Setting $${mathcal B}_0 := phi({mathcal A})$$, the question can be phrased as follows. If $${mathcal B}_0$$ is a proper sub-$$sigma$$-algebra of $${mathcal B}$$, does there exist two $$sigma$$-algebra homomorphisms $$phi_1, phi_2: {mathcal B} to {mathcal C}$$ into another $$sigma$$-algebra $${mathcal C}$$ that agree on $${mathcal B}_0$$ but are not identically equal on $${mathcal B}$$?

In the case that $${mathcal B}$$ is generated from $${mathcal B}_0$$ and one additional element $$E in {mathcal B} backslash {mathcal B}_0$$, then all elements of $${mathcal B}$$ are of the form $$(A wedge E) vee (B wedge overline{E})$$ for $$A, B in {mathcal B}_0$$, and I can construct such homomorphisms by hand, by setting $${mathcal C} := {mathcal B}_0/{mathcal I}$$ where $${mathcal I}$$ is the proper ideal
$${mathcal I} := { A in {mathcal B}_0: A wedge E, A wedgeoverline{E} in {mathcal B}_0 }$$
and $$phi_1, phi_2: {mathcal B} to {mathcal C}$$ are defined by setting
$$phi_1( (A wedge E) vee (B wedge overline{E}) ) := (A)$$
and
$$phi_2( (A wedge E) vee (B wedge overline{E}) ) := (B)$$
for $$A,B in {mathcal B}_0$$, where $$(A)$$ denotes the equivalence class of $$A$$ in $${mathcal C}$$, noting that $$phi_1(E) = 1 neq 0 = phi_2(E)$$. However I was not able to then obtain the general case; the usual Zorn’s lemma type arguments don’t seem to be available in the $$sigma$$-algebra setting. I also played around with using the Loomis-Sikorski theorem but was not able to get enough control on the various null ideals to settle the question. (However, Stone duality seems to settle the corresponding question for Boolean algebras.)

Sum of sigma, split into two sigmas?

How to find the sum of the following sigma?
I was told to split it into two sigmas but I don’t see any help in that…

enter image description here

Canon – EOS-M4 / 3 adapter glued to sigma lens?

I just bought a new Canon camera and found that my Sigma 24mm 2.8 Superwide lens is compatible with it because it is an EF mount. The lens itself was given to me second hand and I had just used it for M4 / 3rd cameras, so I never had to remove the adapter. I'm trying now, but it's not moving at all. Am I just an idiot and is it all part of the lens? This & # 39; adapter & # 39; acts as an aperture, since it has a dial to adjust. I have attached pictures to see if anyone can help / give advice !?

PS: Is there a small hole in which the adapter release button may have been?

Enter the image description here

The Canon EOS 6D Mark II with Sigma lens looks strange on the LCD monitor

Based on your comment, you have a Sigma 17-70mm f / 2.8-4 DC Macro OS HSM lens, an APS-C lens, on a full frame camera. An APS-C sensor is smaller than a full-frame sensor, so the lenses developed for these cameras project a smaller image circle. APS-C specific lenses are not designed for use with full frame cameras. (For more information on sensor sizes, see this post.)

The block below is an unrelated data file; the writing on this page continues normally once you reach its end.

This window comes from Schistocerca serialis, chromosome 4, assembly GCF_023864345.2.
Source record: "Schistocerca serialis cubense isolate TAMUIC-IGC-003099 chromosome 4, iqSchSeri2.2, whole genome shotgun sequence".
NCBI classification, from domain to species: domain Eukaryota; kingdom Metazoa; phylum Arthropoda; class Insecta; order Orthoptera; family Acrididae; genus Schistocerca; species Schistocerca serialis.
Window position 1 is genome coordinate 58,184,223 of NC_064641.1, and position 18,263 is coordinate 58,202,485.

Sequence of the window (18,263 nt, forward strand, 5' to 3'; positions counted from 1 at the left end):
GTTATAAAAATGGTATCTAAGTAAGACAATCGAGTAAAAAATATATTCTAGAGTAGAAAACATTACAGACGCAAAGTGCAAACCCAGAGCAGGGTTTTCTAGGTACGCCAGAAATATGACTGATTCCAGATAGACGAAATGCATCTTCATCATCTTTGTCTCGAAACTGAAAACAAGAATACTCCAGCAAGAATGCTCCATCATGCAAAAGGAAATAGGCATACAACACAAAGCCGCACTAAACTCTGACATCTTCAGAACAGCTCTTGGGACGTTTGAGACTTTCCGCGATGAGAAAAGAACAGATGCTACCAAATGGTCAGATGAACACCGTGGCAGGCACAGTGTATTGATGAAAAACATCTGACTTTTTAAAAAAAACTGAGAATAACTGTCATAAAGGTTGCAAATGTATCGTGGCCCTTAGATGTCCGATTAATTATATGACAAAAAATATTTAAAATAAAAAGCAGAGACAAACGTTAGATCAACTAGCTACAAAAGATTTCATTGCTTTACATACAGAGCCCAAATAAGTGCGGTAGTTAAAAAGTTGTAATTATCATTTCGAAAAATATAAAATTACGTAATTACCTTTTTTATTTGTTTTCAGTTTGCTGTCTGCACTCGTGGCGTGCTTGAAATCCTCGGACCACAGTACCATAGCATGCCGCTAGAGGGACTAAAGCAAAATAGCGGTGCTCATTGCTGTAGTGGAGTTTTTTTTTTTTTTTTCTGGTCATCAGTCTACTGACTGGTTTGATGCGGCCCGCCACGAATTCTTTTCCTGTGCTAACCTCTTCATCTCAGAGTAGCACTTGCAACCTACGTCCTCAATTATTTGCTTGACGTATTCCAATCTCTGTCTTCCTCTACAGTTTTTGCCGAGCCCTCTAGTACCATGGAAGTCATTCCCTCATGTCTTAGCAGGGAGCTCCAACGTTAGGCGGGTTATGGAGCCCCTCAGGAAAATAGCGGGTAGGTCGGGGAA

Canon's APS-C-specific lenses (with EF-S in the model number instead of EF) have a different mounting flange to prevent you from attaching them to full-frame cameras like your 6D, but almost all APS-C lenses third-party mount in the EF mount is mounted on Canon FF cameras.

Product descriptions of the lenses usually (ideally) always) State fairly clearly whether it is a crop sensor or full-frame camera. You can use this information to determine if a lens is suitable for your camera. If the description of a lens indicates that it is suitable for APS-C, Crop-Senor or only for digital, it is an APS-C-specific lens that was not developed for your camera. If it is full screen, this is the case (see note 1 below).

Here is some information from Michael C's answer to this question and from a community wiki for decoding lens model numbers to help you find the right lens types in the future:

Look for it

• Sigma lenses: model numbers labeled DG (Not DC)
• Canon lenses: model numbers starting with EF (Not EF-S or EF-M)
• Tamron lenses: model numbers that denote the Di (Not Di II or Di III)
• Tokina lenses: model numbers that contain the identifier FX (Not DX)
• Samyang lenses: model numbers that do not contain the identifier CS

If you shop on a website like B&H Photo, you can only use the filter function to display lenses that were developed for your full-screen camera:

Note 1: You may see a product description for a full frame lens that describes the effective or equivalent focal length of the lens on a crop sensor camera. This is because reversing your situation – using a full frame lens with a crop sensor camera – is perfectly fine and fairly common.

So what now?

Due to the fact that you linked to B & H in your comment, I assume that you bought your lens from B & H Photo. You have a pretty good return policy, so you may be able to return this lens and use the credit for a full-frame lens. Hopefully, if you bought both your lens and camera from there, they will understand

If for some reason you can't return the lens, you can still use it as it seems to at least work properly on your camera.

• You can use it to take photos and then use software such as Photoshop, GIMP, etc. to cut out the unexposed portions of the photos. In fact, you would turn your full-frame camera into a crop sensor camera. You will lose some image size, but it is not a total loss.
• You can use this as an artistic effect and take photos where the circular view is part of the art.
• Use it to take pictures of crop circles. Like meta.

Large double onion ring in the middle of the shoots when I use a Sigma 35mm f1.4 DG HSM Art lens on my Canon 6D Mark II